New Infrastructure at the UAE’s al-Hamra Military Airfield

Imagery acquired by Planet Labs on 23 Sept 2018

The UAE has added eight new aircraft shelters and a weapon storage area to a reserve airfield on the coast, commercial satellite imagery shows. The activity suggests that the UAE may maintain a detachment at the reserve airfield to rapidly respond to potential threats. Assets routinely deployed at al-Hamra include the AH-64 Apache and the UH-60 Black Hawk. This location, and other nearby facilities, are frequently used for military exercises.

The airfield — located less than 100 km from the Qatar border — sits between some significant civilian infrastructure. To the east lies the Shuweihat power complex featuring three combined cycle power plants with co-located desalination. The three plants have a nameplate capacity of 4,520 megawatts. Adjacent to the power plants is the Ruweis Refinery complex operated by the Abu Dhabi National Oil Company (ADNOC). ADNOC plans to expand refinery operations and petrochemical production over the next five years with an additional $45 billion investment. Ruweis features the country’s single largest refinery.

To the west of the airfield is the $20 billion four unit Barakah nuclear power plant. Just last year, South Korean workers completed Unit 1 and reported that fuel would be loaded into the reactor pending regulatory approval. In August 2018, Unit 2 went through hot functional tests that simulate the temperatures and pressures that the reactor will experience during normal operation. When the first reactor goes online in 2019, the UAE will become the region’s second consumer of nuclear energy after Iran.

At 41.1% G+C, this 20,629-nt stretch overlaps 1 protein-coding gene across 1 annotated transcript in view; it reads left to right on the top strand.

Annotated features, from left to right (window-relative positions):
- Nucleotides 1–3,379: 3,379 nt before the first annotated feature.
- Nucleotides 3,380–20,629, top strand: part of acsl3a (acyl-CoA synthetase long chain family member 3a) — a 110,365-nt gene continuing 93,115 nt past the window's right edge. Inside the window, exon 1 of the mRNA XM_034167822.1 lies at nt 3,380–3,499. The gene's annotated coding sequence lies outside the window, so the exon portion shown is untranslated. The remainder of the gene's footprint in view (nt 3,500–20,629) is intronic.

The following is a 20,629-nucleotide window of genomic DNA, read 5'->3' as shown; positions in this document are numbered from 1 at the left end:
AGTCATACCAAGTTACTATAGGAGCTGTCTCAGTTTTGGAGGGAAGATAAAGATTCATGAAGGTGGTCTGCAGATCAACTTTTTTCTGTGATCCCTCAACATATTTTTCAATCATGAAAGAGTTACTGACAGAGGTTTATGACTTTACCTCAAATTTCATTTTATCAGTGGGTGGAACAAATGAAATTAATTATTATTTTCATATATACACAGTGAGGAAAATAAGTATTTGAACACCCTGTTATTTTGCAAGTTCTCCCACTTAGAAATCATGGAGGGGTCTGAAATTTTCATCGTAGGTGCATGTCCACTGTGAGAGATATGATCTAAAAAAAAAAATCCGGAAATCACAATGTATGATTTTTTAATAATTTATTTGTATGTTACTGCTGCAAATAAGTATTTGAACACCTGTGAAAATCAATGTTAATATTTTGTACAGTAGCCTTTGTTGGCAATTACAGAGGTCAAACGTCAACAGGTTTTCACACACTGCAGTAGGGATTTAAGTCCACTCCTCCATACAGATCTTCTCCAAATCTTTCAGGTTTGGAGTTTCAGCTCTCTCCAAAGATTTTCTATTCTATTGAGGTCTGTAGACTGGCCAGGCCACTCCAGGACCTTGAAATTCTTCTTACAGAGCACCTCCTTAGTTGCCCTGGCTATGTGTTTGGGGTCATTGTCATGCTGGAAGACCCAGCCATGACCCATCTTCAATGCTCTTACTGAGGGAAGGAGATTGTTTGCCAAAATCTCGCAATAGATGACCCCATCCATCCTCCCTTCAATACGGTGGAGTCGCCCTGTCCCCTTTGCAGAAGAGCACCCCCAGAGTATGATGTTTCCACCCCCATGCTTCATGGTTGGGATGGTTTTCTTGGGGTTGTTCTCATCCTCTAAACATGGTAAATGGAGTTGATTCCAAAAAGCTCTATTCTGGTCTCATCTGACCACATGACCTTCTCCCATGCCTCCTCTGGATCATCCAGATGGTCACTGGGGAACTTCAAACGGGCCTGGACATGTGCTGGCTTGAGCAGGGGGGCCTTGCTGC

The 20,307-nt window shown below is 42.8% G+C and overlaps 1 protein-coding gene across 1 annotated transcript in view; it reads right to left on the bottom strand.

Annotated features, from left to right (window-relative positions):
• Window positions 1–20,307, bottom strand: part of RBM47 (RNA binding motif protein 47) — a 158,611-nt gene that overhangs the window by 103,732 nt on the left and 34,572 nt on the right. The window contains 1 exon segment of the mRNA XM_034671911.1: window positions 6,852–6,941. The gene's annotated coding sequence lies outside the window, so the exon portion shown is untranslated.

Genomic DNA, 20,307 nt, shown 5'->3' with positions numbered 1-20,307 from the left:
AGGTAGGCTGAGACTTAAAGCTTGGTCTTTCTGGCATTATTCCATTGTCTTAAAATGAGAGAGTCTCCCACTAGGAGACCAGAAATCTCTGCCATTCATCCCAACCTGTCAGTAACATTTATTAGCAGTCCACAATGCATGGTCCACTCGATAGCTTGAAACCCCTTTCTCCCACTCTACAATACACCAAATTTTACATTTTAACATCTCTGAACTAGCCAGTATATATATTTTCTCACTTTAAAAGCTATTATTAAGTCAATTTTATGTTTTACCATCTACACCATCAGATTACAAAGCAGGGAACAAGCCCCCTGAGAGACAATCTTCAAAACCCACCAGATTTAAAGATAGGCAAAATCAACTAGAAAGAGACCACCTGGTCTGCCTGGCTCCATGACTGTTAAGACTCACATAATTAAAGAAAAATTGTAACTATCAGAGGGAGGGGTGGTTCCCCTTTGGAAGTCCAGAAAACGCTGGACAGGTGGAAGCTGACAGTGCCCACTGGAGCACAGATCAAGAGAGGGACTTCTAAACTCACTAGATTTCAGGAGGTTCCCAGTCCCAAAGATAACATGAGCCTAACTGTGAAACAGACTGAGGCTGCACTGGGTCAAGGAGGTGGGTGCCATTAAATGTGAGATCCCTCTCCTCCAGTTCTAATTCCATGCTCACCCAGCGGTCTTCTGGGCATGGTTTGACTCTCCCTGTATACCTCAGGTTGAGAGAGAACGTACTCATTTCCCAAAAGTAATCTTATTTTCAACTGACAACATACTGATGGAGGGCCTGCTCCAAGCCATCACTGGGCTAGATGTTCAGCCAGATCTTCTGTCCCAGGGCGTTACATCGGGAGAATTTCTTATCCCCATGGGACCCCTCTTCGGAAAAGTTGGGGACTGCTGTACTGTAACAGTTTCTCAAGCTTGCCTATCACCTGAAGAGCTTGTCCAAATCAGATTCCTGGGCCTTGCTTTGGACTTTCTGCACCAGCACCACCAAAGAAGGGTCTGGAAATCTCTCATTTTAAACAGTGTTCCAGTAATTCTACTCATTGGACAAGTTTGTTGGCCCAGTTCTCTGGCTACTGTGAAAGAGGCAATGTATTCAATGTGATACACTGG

These developments continue to put high value on coastal protection, as perhaps exemplified by the recent deployment activity. In 2007, the UAE stood up a little known agency, the Critical Infrastructure and Coastal Protection Authority, whose mission is to anticipate and guard against threats to high value infrastructure. The agency routinely works with other government authorities and the armed forces to accomplish its mission.

With the UAE’s ongoing involvement in hostilities in Yemen, external threats to the Gulf country, particularly to soft targets, remain a concern. Since December 2017, Houthi rebels have communicated their intent to target the country in strikes. The most recent threat was made in August when UAE forces moved on the port city of Hudaida.

Bottom Line

As the UAE comes under increasing external threat, bolstering military elements on the border and near significant infrastructure will likely continue.

This post originally appeared on Offiziere.